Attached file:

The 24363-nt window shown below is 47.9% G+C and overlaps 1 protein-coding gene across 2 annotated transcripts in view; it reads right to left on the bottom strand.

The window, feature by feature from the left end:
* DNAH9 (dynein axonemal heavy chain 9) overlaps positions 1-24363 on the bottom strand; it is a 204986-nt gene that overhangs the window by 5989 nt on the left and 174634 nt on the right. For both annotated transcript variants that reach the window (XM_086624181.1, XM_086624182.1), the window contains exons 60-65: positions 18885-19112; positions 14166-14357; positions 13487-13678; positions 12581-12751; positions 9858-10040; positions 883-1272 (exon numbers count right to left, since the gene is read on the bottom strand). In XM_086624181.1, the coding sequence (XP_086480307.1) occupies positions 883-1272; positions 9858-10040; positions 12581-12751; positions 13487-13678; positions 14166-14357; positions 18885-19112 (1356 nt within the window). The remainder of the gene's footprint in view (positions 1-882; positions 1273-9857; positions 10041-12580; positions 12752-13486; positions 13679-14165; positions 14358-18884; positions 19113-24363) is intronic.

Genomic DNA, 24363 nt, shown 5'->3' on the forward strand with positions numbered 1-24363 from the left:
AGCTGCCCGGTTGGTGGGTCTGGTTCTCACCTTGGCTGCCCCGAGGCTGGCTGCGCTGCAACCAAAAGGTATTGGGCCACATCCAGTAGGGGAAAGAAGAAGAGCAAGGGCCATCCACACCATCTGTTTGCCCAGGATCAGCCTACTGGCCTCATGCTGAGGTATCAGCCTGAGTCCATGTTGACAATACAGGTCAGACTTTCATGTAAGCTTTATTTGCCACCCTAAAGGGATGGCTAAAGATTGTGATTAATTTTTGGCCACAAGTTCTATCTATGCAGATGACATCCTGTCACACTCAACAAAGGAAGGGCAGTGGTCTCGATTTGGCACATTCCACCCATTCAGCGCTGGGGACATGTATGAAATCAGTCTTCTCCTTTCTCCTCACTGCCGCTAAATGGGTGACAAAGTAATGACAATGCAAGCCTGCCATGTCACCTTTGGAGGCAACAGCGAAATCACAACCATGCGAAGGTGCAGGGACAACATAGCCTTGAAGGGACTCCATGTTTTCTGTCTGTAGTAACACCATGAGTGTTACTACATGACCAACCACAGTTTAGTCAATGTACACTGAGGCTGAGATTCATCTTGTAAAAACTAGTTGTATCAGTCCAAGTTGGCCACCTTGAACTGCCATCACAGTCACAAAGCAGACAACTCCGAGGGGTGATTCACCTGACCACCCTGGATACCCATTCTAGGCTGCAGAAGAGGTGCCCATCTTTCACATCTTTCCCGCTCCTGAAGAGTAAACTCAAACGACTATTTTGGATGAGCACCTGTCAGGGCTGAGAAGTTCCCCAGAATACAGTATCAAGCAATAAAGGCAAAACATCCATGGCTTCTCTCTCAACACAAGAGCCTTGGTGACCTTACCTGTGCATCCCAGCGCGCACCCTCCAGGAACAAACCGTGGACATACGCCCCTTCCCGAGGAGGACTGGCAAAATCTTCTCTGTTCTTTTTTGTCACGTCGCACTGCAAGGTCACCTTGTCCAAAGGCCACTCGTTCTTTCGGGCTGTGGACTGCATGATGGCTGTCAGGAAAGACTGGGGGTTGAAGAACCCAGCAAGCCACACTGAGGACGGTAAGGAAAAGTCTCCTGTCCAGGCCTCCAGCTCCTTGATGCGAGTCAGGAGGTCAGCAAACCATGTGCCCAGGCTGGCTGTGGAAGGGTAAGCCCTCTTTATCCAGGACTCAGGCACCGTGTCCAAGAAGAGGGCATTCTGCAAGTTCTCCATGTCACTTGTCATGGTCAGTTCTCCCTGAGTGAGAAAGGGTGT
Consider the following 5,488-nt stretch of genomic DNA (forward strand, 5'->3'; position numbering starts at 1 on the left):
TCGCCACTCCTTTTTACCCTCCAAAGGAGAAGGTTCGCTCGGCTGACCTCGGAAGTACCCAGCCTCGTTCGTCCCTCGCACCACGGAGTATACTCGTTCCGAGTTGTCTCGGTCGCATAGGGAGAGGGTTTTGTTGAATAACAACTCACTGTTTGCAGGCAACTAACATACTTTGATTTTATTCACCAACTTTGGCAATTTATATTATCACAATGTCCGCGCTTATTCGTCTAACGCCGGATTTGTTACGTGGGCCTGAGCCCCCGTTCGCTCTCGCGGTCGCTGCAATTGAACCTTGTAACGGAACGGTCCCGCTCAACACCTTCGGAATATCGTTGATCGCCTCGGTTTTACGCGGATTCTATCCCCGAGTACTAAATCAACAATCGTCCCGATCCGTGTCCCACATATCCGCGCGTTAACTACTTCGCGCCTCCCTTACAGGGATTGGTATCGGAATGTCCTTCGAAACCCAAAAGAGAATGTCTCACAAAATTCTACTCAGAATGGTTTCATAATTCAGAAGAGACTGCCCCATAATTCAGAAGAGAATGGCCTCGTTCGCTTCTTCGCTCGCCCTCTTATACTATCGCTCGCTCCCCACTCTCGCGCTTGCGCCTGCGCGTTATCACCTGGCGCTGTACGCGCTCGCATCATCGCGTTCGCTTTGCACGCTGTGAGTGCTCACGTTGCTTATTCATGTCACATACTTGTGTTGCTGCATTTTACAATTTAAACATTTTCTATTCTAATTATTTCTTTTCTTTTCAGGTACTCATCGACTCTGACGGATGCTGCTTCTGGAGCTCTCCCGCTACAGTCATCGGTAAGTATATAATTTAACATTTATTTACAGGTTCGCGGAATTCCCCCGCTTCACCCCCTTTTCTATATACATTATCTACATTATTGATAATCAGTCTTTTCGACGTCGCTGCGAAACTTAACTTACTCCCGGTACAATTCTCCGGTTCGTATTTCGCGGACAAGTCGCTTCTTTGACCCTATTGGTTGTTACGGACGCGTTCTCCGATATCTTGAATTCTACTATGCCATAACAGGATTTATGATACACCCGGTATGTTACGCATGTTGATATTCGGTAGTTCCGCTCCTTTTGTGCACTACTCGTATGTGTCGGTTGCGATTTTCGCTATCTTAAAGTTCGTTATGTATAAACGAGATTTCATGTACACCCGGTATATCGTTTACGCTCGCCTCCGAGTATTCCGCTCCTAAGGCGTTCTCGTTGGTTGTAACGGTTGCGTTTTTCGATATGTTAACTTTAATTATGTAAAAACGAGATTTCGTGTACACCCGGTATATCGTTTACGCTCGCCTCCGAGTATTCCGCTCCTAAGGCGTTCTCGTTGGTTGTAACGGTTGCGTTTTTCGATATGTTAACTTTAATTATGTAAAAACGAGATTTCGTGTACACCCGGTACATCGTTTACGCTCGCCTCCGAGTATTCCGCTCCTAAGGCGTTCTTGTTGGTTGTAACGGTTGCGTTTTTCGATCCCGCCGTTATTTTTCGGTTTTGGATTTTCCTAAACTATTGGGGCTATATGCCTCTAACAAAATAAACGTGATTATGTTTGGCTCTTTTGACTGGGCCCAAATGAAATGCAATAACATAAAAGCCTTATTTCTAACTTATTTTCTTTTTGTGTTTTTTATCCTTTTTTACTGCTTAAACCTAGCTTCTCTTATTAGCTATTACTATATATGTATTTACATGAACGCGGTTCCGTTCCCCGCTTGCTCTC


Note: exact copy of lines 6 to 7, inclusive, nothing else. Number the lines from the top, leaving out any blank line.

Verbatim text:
Consider the following 5,488-nt stretch of genomic DNA (forward strand, 5'->3'; position numbering starts at 1 on the left):
TCGCCACTCCTTTTTACCCTCCAAAGGAGAAGGTTCGCTCGGCTGACCTCGGAAGTACCCAGCCTCGTTCGTCCCTCGCACCACGGAGTATACTCGTTCCGAGTTGTCTCGGTCGCATAGGGAGAGGGTTTTGTTGAATAACAACTCACTGTTTGCAGGCAACTAACATACTTTGATTTTATTCACCAACTTTGGCAATTTATATTATCACAATGTCCGCGCTTATTCGTCTAACGCCGGATTTGTTACGTGGGCCTGAGCCCCCGTTCGCTCTCGCGGTCGCTGCAATTGAACCTTGTAACGGAACGGTCCCGCTCAACACCTTCGGAATATCGTTGATCGCCTCGGTTTTACGCGGATTCTATCCCCGAGTACTAAATCAACAATCGTCCCGATCCGTGTCCCACATATCCGCGCGTTAACTACTTCGCGCCTCCCTTACAGGGATTGGTATCGGAATGTCCTTCGAAACCCAAAAGAGAATGTCTCACAAAATTCTACTCAGAATGGTTTCATAATTCAGAAGAGACTGCCCCATAATTCAGAAGAGAATGGCCTCGTTCGCTTCTTCGCTCGCCCTCTTATACTATCGCTCGCTCCCCACTCTCGCGCTTGCGCCTGCGCGTTATCACCTGGCGCTGTACGCGCTCGCATCATCGCGTTCGCTTTGCACGCTGTGAGTGCTCACGTTGCTTATTCATGTCACATACTTGTGTTGCTGCATTTTACAATTTAAACATTTTCTATTCTAATTATTTCTTTTCTTTTCAGGTACTCATCGACTCTGACGGATGCTGCTTCTGGAGCTCTCCCGCTACAGTCATCGGTAAGTATATAATTTAACATTTATTTACAGGTTCGCGGAATTCCCCCGCTTCACCCCCTTTTCTATATACATTATCTACATTATTGATAATCAGTCTTTTCGACGTCGCTGCGAAACTTAACTTACTCCCGGTACAATTCTCCGGTTCGTATTTCGCGGACAAGTCGCTTCTTTGACCCTATTGGTTGTTACGGACGCGTTCTCCGATATCTTGAATTCTACTATGCCATAACAGGATTTATGATACACCCGGTATGTTACGCATGTTGATATTCGGTAGTTCCGCTCCTTTTGTGCACTACTCGTATGTGTCGGTTGCGATTTTCGCTATCTTAAAGTTCGTTATGTATAAACGAGATTTCATGTACACCCGGTATATCGTTTACGCTCGCCTCCGAGTATTCCGCTCCTAAGGCGTTCTCGTTGGTTGTAACGGTTGCGTTTTTCGATATGTTAACTTTAATTATGTAAAAACGAGATTTCGTGTACACCCGGTATATCGTTTACGCTCGCCTCCGAGTATTCCGCTCCTAAGGCGTTCTCGTTGGTTGTAACGGTTGCGTTTTTCGATATGTTAACTTTAATTATGTAAAAACGAGATTTCGTGTACACCCGGTACATCGTTTACGCTCGCCTCCGAGTATTCCGCTCCTAAGGCGTTCTTGTTGGTTGTAACGGTTGCGTTTTTCGATCCCGCCGTTATTTTTCGGTTTTGGATTTTCCTAAACTATTGGGGCTATATGCCTCTAACAAAATAAACGTGATTATGTTTGGCTCTTTTGACTGGGCCCAAATGAAATGCAATAACATAAAAGCCTTATTTCTAACTTATTTTCTTTTTGTGTTTTTTATCCTTTTTTACTGCTTAAACCTAGCTTCTCTTATTAGCTATTACTATATATGTATTTACATGAACGCGGTTCCGTTCCCCGCTTGCTCTC